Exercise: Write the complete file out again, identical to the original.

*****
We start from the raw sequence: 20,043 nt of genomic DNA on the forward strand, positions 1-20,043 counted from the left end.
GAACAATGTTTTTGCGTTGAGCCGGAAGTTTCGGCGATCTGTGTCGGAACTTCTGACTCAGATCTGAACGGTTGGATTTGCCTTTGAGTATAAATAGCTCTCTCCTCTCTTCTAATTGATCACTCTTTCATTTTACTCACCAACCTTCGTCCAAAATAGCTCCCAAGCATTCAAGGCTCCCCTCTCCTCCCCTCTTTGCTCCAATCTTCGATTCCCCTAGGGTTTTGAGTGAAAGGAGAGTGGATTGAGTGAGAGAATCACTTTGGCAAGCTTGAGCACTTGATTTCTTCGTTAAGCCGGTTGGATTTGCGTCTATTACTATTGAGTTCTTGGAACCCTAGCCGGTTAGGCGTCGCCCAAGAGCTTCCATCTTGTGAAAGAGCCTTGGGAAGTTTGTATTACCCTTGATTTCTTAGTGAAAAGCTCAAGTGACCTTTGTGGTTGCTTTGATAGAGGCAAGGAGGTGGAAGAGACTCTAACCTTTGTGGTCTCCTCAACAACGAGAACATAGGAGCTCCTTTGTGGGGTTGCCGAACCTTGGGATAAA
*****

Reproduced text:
We start from the raw sequence: 20,043 nt of genomic DNA on the forward strand, positions 1-20,043 counted from the left end.
GAACAATGTTTTTGCGTTGAGCCGGAAGTTTCGGCGATCTGTGTCGGAACTTCTGACTCAGATCTGAACGGTTGGATTTGCCTTTGAGTATAAATAGCTCTCTCCTCTCTTCTAATTGATCACTCTTTCATTTTACTCACCAACCTTCGTCCAAAATAGCTCCCAAGCATTCAAGGCTCCCCTCTCCTCCCCTCTTTGCTCCAATCTTCGATTCCCCTAGGGTTTTGAGTGAAAGGAGAGTGGATTGAGTGAGAGAATCACTTTGGCAAGCTTGAGCACTTGATTTCTTCGTTAAGCCGGTTGGATTTGCGTCTATTACTATTGAGTTCTTGGAACCCTAGCCGGTTAGGCGTCGCCCAAGAGCTTCCATCTTGTGAAAGAGCCTTGGGAAGTTTGTATTACCCTTGATTTCTTAGTGAAAAGCTCAAGTGACCTTTGTGGTTGCTTTGATAGAGGCAAGGAGGTGGAAGAGACTCTAACCTTTGTGGTCTCCTCAACAACGAGAACATAGGAGCTCCTTTGTGGGGTTGCCGAACCTTGGGATAAA